|The humble exterior of the Cask and Flask|
From the outside, it looks like one of a zillion unassuming liquor stores found all over the South Bay in tired strip malls. Venture inside the Cask and Flask #1 and you’ll quickly realize you’ve stumbled upon one of the finest beer bottle shops in all of the Bay Area. Their selection ranges from a wide mix from Northern California’s breweries, far away notable domestic craft beers from places like Massachusetts’s Clown Shoes and Oklahoma’s Prairie Artisan Ales, and plenty of fantastic European imports. Somehow these examples of the world’s finest brewing coalesced at the Cask and Flask which, from the looks of it, has little more to offer than a 40 ouncer of cheap malt liquor.
|Hmmmm….take a closer look and the place looks promising|
Located at the corner of Leigh and Camden Avenues in San Jose’s Cambrian neighborhood, I actually lived a block away from the Cask & Flask eight years ago. I was going through my divorce and desperately needed a place to stay. Any place where my ex-wife wasn’t around to fight would do. I saw an ad for a room specifying among other things, “No Republicans”. Since politics was one of numerous things my ex-wife and I either argued about or avoided talking about altogether, it seemed like a promising place to escape. The room turned about to be in a house owned by a quiet, slightly unkempt man in his fifties named Eric. Eric was into New Age music and wrote books on astrology. He requested my birth date, down to the exact minute, to make an astrological forecast to see if I would be a compatible tenant in his house. I suspect the two month’s rent I paid him without hesitation during our first meeting helped the planets align in my favor, and I quickly passed his celestial background check.
Eric’s place was a bit weather beaten and smelled a little funky, but served as a good refuge during those turbulent times. Calming New Age music constantly emanated at all hours from the closed door of his room. Eric let me keep few things in his fridge, but initially prohibited any alcohol. Over time, he began to relent on this restriction after polite requests to store a few beers in his fridge, most likely because I paid my rent on time. Eric told me “I don’t want to tell people how to live their lives, but I don’t want any drunks in my house”. Figuring this meant I could keep a few beers in his fridge, some nights I’d walk down to the Cask and Flask and pick up a six-pack of something. I wasn’t into craft beer back then, so it was usually Miller Genuine Draft, Rolling Rock, or Gordon-Biersch when I got bit wild and crazy. I certainly don’t remember many imports or odd bottles from breweries I never heard of at the Cask & Flask back in those days. They just had the standard brews you could find anywhere.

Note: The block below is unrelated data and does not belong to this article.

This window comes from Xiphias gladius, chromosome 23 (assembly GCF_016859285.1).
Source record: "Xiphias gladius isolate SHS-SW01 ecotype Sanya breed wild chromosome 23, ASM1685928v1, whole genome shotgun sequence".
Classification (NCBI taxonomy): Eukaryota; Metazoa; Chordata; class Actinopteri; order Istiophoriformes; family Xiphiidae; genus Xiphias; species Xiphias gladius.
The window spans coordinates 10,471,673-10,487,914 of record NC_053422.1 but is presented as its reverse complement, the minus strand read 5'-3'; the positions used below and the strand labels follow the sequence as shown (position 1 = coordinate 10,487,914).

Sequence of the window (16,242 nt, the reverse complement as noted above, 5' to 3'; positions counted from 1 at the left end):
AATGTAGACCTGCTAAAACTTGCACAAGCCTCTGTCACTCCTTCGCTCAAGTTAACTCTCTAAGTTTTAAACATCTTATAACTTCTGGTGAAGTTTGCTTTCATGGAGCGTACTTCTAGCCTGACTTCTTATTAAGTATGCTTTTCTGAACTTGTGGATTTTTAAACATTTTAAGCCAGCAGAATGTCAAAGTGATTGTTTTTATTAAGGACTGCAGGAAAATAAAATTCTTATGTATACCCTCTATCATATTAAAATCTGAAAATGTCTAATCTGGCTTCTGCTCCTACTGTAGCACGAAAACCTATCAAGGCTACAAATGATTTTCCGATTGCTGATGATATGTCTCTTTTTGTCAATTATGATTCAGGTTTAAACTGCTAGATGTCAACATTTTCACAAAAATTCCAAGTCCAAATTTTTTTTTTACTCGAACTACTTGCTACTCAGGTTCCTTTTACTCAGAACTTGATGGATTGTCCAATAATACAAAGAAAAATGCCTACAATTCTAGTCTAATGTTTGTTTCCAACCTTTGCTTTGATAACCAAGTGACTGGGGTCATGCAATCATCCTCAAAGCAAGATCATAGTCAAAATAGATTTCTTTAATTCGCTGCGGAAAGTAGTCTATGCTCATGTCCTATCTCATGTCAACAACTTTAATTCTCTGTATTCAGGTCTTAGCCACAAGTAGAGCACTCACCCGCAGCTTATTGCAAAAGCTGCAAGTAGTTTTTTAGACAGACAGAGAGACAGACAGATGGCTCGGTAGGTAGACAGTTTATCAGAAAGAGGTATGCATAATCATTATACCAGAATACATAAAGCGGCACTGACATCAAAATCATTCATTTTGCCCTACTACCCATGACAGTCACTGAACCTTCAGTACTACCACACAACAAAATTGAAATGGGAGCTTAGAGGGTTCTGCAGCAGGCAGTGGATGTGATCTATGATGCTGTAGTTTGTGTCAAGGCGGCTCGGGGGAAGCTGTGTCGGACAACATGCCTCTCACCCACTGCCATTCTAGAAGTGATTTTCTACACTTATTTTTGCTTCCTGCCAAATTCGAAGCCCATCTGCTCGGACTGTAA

After a living there for a little more than a year, I finally informed Eric I was moving out. Telling him his home was “a place of healing” during a difficult time in my life as handed him my last rent check, deep down I was dying to find my own place. A place where I could blast The Ramones from my stereo and stock up my own fridge with as much beer as I wanted. And besides, some of my best friends are Republicans. So I moved into a small studio apartment, and among other things, began to discover the endless variety and possibilities of craft beer. I stopped settling for the unsatisfactory and life has gotten a lot better since.
Seems like the Cask and Flask #1 has gone through a similar metamorphosis, transforming itself from an anonymous liquor store to a go-to craft beer destination. Obviously someone there wants this place to be a lot more than a typical liquor store. I just hope the Cask and Flask #1 keeps on being extraordinary.
|A great selection awaits those who venture inside|